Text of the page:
squire

noun
\ ˈskwī(-ə)r How to pronounce squire (audio) \

Definition of squire

 (Entry 1 of 2)

1 : a shield bearer or armor bearer of a knight
2a : a male attendant especially on a great personage
b : a man who devotedly attends a lady : gallant
3a : a member of the British gentry ranking below a knight and above a gentleman
b : an owner of a country estate especially : the principal landowner in a village or district
(2) : lawyer
(3) : judge

squire

verb
squired; squiring

Definition of squire (Entry 2 of 2)

transitive verb

: to attend as a squire : escort

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Other Words from squire

Noun

squirish \ ˈskwīr-​ish How to pronounce squirish (audio) \ adjective

Examples of squire in a Sentence

Verb

her father squired her to the dance to make sure she got there all right

Recent Examples on the Web: Noun

Like the Cervantes novel, the ballet follows Don Quixote’s journey with squire Sancho Panza. Hal Boedeker, orlandosentinel.com, "‘Caddyshack’ to opera: Enzian shows its range," 10 June 2019 The gangly country squire and Brexiteer Jacob Rees-Mogg often answers interview questions in Latin. Tina Brown, Time, "Tina Brown: How Britain Lost the Plot Over Brexit," 6 June 2019 The story follows following the 16-year-old squire Tiuri in his journey to become a knight and his task of delivering a crucial letter to the leader of the neighboring kingdom. Scott Roxborough, The Hollywood Reporter, "Netflix to Adapt Dutch Kids Book 'The Letter for the King' as Original Series," 12 July 2018 In the first, squire Pozzo eats a chicken haunch for lunch and, feeling garrulous, engages social inferiors Gogo and Didi in conversation. Tony Adler, Chicago Reader, "After all these years, we’re still Waiting for Godot," 30 May 2018 There are jaunty fellows in pocket squares eager to greet you, squire you to a table, and discuss cocktails. Kara Baskin, BostonGlobe.com, "Talulla in Huron Village, where white tablecloths don’t mean you can’t have fun," 10 May 2018 Pepe is the boss on defense, Joao Moutinho is the fulcrum of the midfield and Andre Silva could be Ronaldo’s squire in the attack. José Luis Sánchez Pando, chicagotribune.com, "2018 World Cup Group B: An affair of two," 23 May 2018 As Huang reveals, the twins were much more than a freak show spectacle — strivers, showmen and slaveholders who settled in rural North Carolina, country squires who loved to hunt and fish. Vanessa Hua, San Francisco Chronicle, "‘Inseparable,’ by Yunte Huang," 10 May 2018 SUBSCRIBE TODAY Cervantes and his squire, Sancho Panza, are the newest arrivals at the dungeon, where prisoners await their disposition. Mitchel Benson, sacbee, "'Man of La Mancha' is a soul-stirring musical about hope and honor | The Sacramento Bee," 25 Apr. 2018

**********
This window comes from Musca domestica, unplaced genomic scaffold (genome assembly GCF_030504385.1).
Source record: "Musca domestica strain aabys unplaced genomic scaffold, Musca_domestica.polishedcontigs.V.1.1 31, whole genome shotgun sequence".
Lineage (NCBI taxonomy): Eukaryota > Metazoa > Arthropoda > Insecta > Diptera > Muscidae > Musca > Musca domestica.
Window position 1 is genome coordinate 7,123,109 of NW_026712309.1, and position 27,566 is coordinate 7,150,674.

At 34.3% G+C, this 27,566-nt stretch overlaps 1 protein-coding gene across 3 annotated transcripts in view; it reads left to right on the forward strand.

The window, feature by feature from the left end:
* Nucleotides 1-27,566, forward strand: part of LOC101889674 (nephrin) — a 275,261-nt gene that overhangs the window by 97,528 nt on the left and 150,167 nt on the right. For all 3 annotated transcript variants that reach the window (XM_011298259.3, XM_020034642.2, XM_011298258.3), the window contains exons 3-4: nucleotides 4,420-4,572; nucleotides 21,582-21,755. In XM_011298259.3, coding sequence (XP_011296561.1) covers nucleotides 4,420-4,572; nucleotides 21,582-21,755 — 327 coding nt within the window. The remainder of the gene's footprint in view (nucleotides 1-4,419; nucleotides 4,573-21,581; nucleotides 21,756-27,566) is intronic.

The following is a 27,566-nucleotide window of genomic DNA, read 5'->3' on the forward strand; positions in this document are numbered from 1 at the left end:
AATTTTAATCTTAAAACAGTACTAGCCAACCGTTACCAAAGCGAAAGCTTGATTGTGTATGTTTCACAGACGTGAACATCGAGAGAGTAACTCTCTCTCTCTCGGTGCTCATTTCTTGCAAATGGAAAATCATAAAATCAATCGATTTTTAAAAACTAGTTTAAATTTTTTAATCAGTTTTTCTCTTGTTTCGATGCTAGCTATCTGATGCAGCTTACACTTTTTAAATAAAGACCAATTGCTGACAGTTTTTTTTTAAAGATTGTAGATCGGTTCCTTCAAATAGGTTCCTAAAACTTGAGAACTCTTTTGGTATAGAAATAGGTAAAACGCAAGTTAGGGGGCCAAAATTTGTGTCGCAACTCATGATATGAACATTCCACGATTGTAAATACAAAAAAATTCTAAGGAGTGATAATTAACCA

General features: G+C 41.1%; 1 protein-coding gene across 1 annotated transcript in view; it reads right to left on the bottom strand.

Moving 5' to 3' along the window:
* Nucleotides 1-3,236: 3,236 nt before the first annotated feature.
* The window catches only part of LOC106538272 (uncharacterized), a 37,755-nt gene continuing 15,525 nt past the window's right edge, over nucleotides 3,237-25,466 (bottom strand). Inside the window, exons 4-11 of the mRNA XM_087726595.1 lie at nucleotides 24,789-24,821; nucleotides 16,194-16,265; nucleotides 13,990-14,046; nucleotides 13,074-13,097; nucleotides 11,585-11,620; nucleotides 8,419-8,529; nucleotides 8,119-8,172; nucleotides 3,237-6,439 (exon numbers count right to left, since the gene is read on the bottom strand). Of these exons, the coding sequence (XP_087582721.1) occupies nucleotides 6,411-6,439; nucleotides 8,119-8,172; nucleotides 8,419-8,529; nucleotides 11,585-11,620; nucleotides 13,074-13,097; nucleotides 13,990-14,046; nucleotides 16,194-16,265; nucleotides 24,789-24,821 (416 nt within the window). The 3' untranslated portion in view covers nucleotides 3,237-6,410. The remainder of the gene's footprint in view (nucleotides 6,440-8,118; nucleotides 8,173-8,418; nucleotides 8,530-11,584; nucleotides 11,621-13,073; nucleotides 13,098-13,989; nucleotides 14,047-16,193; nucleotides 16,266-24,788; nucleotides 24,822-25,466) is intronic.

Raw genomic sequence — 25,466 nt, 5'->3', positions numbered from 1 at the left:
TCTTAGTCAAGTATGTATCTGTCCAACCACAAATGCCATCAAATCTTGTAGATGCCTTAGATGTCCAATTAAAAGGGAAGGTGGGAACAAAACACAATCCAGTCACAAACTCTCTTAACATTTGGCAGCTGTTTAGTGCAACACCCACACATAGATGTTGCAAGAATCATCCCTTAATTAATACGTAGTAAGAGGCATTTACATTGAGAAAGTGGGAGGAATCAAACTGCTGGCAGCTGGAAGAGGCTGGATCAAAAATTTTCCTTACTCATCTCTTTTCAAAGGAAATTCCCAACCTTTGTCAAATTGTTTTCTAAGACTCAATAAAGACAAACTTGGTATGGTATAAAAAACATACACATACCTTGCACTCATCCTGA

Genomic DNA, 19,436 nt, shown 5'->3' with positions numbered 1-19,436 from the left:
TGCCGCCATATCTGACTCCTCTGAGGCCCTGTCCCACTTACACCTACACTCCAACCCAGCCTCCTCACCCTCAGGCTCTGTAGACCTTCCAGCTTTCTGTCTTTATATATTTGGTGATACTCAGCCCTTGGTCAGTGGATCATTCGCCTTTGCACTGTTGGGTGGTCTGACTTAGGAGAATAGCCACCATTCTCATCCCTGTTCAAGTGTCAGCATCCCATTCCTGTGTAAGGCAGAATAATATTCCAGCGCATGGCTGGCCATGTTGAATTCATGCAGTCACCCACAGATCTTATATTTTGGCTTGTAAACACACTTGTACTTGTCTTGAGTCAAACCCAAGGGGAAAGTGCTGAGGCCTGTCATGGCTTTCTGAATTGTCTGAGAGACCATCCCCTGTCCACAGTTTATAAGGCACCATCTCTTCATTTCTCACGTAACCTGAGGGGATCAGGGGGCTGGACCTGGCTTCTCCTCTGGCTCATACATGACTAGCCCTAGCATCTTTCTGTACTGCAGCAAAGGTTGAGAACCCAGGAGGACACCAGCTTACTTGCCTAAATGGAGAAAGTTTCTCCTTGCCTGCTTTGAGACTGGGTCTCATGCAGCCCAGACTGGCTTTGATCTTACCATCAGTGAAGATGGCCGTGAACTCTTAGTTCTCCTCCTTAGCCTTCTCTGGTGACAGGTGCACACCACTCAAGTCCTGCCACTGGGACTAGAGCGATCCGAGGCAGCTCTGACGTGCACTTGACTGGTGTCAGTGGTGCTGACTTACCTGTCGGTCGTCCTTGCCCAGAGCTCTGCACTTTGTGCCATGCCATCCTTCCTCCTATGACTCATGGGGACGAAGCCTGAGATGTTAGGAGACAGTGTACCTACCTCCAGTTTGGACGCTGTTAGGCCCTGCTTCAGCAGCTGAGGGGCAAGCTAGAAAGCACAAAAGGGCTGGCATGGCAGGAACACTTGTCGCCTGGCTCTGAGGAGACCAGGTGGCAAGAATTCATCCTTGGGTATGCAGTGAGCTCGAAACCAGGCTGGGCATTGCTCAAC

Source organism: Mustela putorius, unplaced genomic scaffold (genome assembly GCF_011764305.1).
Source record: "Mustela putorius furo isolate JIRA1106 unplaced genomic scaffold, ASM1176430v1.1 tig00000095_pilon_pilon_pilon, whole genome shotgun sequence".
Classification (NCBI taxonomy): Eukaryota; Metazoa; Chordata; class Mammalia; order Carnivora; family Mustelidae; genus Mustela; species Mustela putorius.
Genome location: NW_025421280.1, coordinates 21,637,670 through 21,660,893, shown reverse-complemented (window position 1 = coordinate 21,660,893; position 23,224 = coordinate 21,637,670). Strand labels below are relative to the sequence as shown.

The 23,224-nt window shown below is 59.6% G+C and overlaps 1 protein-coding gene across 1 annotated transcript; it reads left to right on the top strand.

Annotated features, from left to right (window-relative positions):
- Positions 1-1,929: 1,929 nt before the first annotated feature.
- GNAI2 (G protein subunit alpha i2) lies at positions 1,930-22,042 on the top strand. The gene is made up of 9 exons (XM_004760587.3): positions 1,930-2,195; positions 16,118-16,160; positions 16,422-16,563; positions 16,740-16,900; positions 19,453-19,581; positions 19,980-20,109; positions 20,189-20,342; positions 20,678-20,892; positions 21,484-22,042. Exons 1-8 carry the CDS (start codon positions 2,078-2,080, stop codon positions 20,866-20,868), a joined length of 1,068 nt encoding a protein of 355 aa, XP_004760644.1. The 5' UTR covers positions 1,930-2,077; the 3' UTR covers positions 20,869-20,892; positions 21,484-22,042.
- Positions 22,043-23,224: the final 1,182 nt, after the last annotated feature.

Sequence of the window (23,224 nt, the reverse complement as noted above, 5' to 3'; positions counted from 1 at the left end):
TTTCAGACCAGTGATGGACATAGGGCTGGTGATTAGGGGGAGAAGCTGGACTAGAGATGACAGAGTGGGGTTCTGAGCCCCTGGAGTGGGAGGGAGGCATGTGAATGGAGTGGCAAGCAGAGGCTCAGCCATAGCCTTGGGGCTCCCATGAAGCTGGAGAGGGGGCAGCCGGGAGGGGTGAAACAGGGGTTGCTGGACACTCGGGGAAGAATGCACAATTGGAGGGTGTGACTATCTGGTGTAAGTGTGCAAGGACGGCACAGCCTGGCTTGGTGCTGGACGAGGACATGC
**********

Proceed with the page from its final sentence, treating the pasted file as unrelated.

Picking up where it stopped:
Recent Examples on the Web: Verb